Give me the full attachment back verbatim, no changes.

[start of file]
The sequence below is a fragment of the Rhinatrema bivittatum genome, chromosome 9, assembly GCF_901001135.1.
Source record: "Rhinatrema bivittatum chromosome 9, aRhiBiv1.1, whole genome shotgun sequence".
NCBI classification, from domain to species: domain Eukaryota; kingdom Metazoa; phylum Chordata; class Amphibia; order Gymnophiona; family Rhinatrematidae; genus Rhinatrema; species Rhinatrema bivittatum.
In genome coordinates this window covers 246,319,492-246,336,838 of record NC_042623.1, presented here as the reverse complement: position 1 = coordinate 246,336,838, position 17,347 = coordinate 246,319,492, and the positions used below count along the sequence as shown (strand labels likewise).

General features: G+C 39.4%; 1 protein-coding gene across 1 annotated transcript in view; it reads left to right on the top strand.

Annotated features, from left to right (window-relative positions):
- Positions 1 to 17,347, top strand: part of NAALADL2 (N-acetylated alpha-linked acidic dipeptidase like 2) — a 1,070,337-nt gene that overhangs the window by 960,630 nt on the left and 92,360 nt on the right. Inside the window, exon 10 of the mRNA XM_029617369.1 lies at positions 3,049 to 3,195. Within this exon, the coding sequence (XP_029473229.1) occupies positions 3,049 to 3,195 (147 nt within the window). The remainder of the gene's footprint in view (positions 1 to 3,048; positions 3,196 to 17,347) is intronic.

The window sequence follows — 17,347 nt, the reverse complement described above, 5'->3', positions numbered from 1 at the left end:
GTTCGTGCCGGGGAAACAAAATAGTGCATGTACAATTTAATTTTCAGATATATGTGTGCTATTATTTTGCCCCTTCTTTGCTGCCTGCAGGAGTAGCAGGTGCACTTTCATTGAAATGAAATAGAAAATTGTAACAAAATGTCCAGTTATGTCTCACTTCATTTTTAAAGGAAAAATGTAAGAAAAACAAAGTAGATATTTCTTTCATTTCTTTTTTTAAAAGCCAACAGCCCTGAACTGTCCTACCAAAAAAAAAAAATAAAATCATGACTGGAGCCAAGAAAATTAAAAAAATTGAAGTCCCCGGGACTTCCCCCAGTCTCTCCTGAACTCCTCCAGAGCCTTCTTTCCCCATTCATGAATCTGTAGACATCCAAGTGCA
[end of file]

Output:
The sequence below is a fragment of the Rhinatrema bivittatum genome, chromosome 9, assembly GCF_901001135.1.
Source record: "Rhinatrema bivittatum chromosome 9, aRhiBiv1.1, whole genome shotgun sequence".
NCBI classification, from domain to species: domain Eukaryota; kingdom Metazoa; phylum Chordata; class Amphibia; order Gymnophiona; family Rhinatrematidae; genus Rhinatrema; species Rhinatrema bivittatum.
In genome coordinates this window covers 246,319,492-246,336,838 of record NC_042623.1, presented here as the reverse complement: position 1 = coordinate 246,336,838, position 17,347 = coordinate 246,319,492, and the positions used below count along the sequence as shown (strand labels likewise).

General features: G+C 39.4%; 1 protein-coding gene across 1 annotated transcript in view; it reads left to right on the top strand.

Annotated features, from left to right (window-relative positions):
- Positions 1 to 17,347, top strand: part of NAALADL2 (N-acetylated alpha-linked acidic dipeptidase like 2) — a 1,070,337-nt gene that overhangs the window by 960,630 nt on the left and 92,360 nt on the right. Inside the window, exon 10 of the mRNA XM_029617369.1 lies at positions 3,049 to 3,195. Within this exon, the coding sequence (XP_029473229.1) occupies positions 3,049 to 3,195 (147 nt within the window). The remainder of the gene's footprint in view (positions 1 to 3,048; positions 3,196 to 17,347) is intronic.

The window sequence follows — 17,347 nt, the reverse complement described above, 5'->3', positions numbered from 1 at the left end:
GTTCGTGCCGGGGAAACAAAATAGTGCATGTACAATTTAATTTTCAGATATATGTGTGCTATTATTTTGCCCCTTCTTTGCTGCCTGCAGGAGTAGCAGGTGCACTTTCATTGAAATGAAATAGAAAATTGTAACAAAATGTCCAGTTATGTCTCACTTCATTTTTAAAGGAAAAATGTAAGAAAAACAAAGTAGATATTTCTTTCATTTCTTTTTTTAAAAGCCAACAGCCCTGAACTGTCCTACCAAAAAAAAAAAATAAAATCATGACTGGAGCCAAGAAAATTAAAAAAATTGAAGTCCCCGGGACTTCCCCCAGTCTCTCCTGAACTCCTCCAGAGCCTTCTTTCCCCATTCATGAATCTGTAGACATCCAAGTGCA